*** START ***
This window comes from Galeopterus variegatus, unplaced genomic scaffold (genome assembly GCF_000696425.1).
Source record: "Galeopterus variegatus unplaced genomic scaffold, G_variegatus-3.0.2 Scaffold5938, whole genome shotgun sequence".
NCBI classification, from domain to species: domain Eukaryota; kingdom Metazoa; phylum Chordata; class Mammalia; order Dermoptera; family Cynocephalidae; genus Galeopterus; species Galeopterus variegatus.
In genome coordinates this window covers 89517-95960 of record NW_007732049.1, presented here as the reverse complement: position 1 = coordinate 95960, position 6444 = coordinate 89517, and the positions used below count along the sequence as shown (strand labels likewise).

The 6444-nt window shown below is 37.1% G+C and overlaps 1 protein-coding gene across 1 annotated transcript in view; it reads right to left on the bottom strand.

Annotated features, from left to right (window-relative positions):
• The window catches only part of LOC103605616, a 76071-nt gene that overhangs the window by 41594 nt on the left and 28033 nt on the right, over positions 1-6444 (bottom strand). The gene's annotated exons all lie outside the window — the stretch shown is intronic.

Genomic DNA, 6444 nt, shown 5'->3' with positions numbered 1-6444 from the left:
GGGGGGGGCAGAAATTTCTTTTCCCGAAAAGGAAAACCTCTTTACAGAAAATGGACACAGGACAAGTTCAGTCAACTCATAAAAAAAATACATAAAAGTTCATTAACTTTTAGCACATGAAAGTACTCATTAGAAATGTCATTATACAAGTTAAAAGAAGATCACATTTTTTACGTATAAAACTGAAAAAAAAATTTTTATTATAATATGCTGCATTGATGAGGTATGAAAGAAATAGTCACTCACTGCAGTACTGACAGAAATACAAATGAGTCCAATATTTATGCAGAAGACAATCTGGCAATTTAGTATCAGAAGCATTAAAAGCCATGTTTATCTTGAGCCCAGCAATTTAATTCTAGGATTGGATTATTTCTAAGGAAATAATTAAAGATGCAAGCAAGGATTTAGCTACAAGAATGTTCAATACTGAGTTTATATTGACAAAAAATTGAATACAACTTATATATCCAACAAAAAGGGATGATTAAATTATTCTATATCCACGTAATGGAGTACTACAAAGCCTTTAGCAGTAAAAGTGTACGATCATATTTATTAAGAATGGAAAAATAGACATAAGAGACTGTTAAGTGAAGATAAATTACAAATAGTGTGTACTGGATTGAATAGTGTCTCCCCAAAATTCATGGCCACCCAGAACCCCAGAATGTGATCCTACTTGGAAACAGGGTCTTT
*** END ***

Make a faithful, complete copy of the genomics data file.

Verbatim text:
This window comes from Galeopterus variegatus, unplaced genomic scaffold (genome assembly GCF_000696425.1).
Source record: "Galeopterus variegatus unplaced genomic scaffold, G_variegatus-3.0.2 Scaffold5938, whole genome shotgun sequence".
NCBI classification, from domain to species: domain Eukaryota; kingdom Metazoa; phylum Chordata; class Mammalia; order Dermoptera; family Cynocephalidae; genus Galeopterus; species Galeopterus variegatus.
In genome coordinates this window covers 89517-95960 of record NW_007732049.1, presented here as the reverse complement: position 1 = coordinate 95960, position 6444 = coordinate 89517, and the positions used below count along the sequence as shown (strand labels likewise).

The 6444-nt window shown below is 37.1% G+C and overlaps 1 protein-coding gene across 1 annotated transcript in view; it reads right to left on the bottom strand.

Annotated features, from left to right (window-relative positions):
• The window catches only part of LOC103605616, a 76071-nt gene that overhangs the window by 41594 nt on the left and 28033 nt on the right, over positions 1-6444 (bottom strand). The gene's annotated exons all lie outside the window — the stretch shown is intronic.

Genomic DNA, 6444 nt, shown 5'->3' with positions numbered 1-6444 from the left:
GGGGGGGGCAGAAATTTCTTTTCCCGAAAAGGAAAACCTCTTTACAGAAAATGGACACAGGACAAGTTCAGTCAACTCATAAAAAAAATACATAAAAGTTCATTAACTTTTAGCACATGAAAGTACTCATTAGAAATGTCATTATACAAGTTAAAAGAAGATCACATTTTTTACGTATAAAACTGAAAAAAAAATTTTTATTATAATATGCTGCATTGATGAGGTATGAAAGAAATAGTCACTCACTGCAGTACTGACAGAAATACAAATGAGTCCAATATTTATGCAGAAGACAATCTGGCAATTTAGTATCAGAAGCATTAAAAGCCATGTTTATCTTGAGCCCAGCAATTTAATTCTAGGATTGGATTATTTCTAAGGAAATAATTAAAGATGCAAGCAAGGATTTAGCTACAAGAATGTTCAATACTGAGTTTATATTGACAAAAAATTGAATACAACTTATATATCCAACAAAAAGGGATGATTAAATTATTCTATATCCACGTAATGGAGTACTACAAAGCCTTTAGCAGTAAAAGTGTACGATCATATTTATTAAGAATGGAAAAATAGACATAAGAGACTGTTAAGTGAAGATAAATTACAAATAGTGTGTACTGGATTGAATAGTGTCTCCCCAAAATTCATGGCCACCCAGAACCCCAGAATGTGATCCTACTTGGAAACAGGGTCTTT